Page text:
One could say I am a "stickler" concerning some things in my classes. One example: I expect students to use proper grammar and spelling. They are graded on their use of there, there and they're - to, too and two - your and you're - and other improper spelling and grammar mistakes. An example of my pet peeve: "i went to the store and i bought some food." Using lowercase "i' drives me crazy!

Why am I so adamant about this? I am not an English teacher, but I believe my role is to prepare the students for "life". I believe one should use good grammar in life. "Me and my boyfriend..." is not acceptable. Please use, "My boyfriend and I..." I have always said that poor grammar and spelling reflect on who you are. And here is someone who agrees with me.

Kyle Wiens is CEO of iFixit, the largest online repair community, as well as founder of Dozuki, a software company dedicated to helping manufacturers publish amazing documentation. He is also a "stickler". He has written an article titled: I Won’t Hire People Who Use Poor Grammar. Here’s Why. Here's what he says, in part:

If you think an apostrophe was one of the 12 disciples of Jesus, you will never work for me. If you think a semicolon is a regular colon with an identity crisis, I will not hire you. If you scatter commas into a sentence with all the discrimination of a shotgun, you might make it to the foyer before we politely escort you from the building.

...grammar is relevant for all companies. Yes, language is constantly changing, but that doesn’t make grammar unimportant. Good grammar is credibility, especially on the internet. In blog posts, on Facebook statuses, in e-mails, and on company websites, your words are all you have. They are a projection of you in your physical absence. And, for better or worse, people judge you if you can’t tell the difference between their, there, and they’re.

Good grammar makes good business sense — and not just when it comes to hiring writers. Writing isn’t in the official job description of most people in our office. Still, we give our grammar test to everybody, including our salespeople, our operations staff, and our programmers.
If you share these sentiments, you have either read, or should read, Eats, Shoots and Leaves by Lynne Truss. It's the ultimate authority on punctuation!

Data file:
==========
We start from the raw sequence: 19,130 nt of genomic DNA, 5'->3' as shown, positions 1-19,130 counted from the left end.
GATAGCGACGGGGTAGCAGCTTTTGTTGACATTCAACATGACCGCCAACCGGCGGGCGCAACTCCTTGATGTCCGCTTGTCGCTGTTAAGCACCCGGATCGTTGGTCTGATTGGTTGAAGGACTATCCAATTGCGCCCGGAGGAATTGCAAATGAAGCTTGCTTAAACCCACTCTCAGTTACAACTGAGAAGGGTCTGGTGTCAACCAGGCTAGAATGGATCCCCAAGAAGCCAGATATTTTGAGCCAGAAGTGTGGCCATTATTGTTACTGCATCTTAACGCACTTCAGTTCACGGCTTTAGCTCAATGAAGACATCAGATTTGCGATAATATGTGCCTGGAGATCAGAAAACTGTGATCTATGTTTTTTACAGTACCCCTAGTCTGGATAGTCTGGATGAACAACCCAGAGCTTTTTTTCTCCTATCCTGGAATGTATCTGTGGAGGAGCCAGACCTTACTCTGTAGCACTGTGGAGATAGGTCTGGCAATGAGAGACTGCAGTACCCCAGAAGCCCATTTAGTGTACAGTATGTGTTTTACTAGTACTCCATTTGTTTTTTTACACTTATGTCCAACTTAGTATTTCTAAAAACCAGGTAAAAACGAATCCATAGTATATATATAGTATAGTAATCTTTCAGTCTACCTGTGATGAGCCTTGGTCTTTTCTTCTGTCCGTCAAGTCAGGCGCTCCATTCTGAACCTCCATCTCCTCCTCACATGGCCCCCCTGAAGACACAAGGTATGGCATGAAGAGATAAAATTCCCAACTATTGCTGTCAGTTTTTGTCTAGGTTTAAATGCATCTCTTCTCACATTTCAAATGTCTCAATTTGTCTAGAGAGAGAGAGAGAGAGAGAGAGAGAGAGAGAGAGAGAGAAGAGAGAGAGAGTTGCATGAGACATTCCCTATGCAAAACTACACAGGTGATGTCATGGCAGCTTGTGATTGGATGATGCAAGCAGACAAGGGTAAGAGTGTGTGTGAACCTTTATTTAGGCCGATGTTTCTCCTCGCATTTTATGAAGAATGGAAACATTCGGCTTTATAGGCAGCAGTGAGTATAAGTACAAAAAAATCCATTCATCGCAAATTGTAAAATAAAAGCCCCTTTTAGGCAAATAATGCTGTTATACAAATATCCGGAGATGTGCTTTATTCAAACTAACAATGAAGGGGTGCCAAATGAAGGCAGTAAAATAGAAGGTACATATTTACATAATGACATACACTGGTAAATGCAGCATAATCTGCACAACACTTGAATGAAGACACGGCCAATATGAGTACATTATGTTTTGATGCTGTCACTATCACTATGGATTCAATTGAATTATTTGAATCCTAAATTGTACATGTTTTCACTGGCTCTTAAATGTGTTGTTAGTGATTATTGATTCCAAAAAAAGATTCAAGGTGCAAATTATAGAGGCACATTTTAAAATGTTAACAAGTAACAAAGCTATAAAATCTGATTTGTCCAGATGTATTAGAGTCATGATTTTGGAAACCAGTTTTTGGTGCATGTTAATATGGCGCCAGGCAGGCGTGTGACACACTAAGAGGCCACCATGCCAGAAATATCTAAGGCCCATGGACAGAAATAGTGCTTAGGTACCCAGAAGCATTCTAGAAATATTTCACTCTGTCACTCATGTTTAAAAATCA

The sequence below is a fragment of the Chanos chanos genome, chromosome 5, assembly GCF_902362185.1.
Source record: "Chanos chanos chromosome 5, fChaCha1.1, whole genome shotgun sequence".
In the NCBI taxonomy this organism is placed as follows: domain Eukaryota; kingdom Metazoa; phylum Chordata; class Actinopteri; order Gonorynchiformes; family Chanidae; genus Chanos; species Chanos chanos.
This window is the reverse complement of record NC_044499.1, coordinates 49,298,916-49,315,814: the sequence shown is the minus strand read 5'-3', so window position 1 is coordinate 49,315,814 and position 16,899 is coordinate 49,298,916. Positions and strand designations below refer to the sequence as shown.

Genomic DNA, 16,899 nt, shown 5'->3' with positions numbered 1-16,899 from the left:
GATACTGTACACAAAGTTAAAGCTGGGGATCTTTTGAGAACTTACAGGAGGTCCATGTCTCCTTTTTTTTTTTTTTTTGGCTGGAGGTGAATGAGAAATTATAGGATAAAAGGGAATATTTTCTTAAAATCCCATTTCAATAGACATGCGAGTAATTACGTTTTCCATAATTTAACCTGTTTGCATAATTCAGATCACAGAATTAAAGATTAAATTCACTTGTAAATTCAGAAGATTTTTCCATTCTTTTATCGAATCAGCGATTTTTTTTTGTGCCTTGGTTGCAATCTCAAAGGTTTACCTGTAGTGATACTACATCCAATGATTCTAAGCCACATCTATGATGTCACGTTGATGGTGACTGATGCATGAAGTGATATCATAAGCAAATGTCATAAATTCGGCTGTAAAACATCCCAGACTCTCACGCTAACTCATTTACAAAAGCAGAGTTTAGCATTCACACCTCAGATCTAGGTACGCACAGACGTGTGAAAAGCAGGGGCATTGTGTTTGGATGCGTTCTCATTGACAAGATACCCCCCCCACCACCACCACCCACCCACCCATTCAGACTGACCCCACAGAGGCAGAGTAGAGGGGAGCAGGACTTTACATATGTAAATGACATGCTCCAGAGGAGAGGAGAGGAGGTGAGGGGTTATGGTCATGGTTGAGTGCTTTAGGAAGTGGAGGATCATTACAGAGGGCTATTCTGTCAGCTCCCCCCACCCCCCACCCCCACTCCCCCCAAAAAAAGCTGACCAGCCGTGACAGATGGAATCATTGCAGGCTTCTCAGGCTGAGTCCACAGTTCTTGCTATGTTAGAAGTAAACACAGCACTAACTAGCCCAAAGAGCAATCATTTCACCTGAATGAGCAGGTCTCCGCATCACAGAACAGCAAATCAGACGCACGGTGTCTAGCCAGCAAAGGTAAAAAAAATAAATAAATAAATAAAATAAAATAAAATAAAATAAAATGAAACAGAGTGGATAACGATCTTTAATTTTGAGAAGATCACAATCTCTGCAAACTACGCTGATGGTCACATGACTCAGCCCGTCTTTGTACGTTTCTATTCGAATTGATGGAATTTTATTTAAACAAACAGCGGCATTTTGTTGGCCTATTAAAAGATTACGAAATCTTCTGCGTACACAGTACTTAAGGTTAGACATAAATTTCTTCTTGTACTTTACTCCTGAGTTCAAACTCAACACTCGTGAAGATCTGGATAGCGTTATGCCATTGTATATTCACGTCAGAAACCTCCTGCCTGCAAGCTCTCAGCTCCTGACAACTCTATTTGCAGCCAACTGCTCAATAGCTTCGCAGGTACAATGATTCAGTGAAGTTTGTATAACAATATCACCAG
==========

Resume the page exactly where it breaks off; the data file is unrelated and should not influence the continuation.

Just a little something to ponder. 
Replace the blanks with the proper words: you're, your; to, too; there, their, they're
Dick and Jane are tired and and headed for home from the store.
Dick says, "I can see that ____ bags are heavy and ____ tired."
Jane says, " I think I am ____ tired ____ go on."
So, when ____ almost ____, they put down ____ bags and rest.
Click here for the entire Kyle Wiens article
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------------------------------------THERE'S A LOT GOING ON EACH MONTH
---------------------------------CALL TO MAKE SURE THE EVENT IS STILL ON

Infuse Open Mic
Second Sunday of each month - Phoenix

Pink Slip Open Mic
Every Monday at  8 pm - PHOENIX

Yarnball Storytellers Mic
Every Wednesday at  8 pm - PHOENIX

FStorytellers - Female Story Tellers - Tucson
Usually sometime during the first week of the month - but check their website) at  7 pm - TUCSON

Odyssey Storytelling
First Thursday of each month (usually but check calendar) - TUCSON

Third Friday (usually) of each month - PHOENIX

Tucson Tellers of Tales - Storytellers Guild
First Saturday of each month (except July and August) - Tucson

West Side Story Tellers - Storytellers Guild
First Saturday of each month - GLENDALE *NO meetings in July & August

East Valley Tellers of Tales -Storytellers Guild
Second Saturday of each month - SCOTTSDALE - *NO meetings in July & August

Fourth Saturday of each month (usually - check calendar) - *NO meetings in June & July
SMCC Storytelling Institute
A monthly workshop designed to help storytellers build community and deepen repertoire.
See the Calendar

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All Newsletter content ©Mark Goldman
Got some news or information you would like to get out to the storytelling community?

Contact Mark Goldman -x602-390-3858x - Mark@Storytellermark.com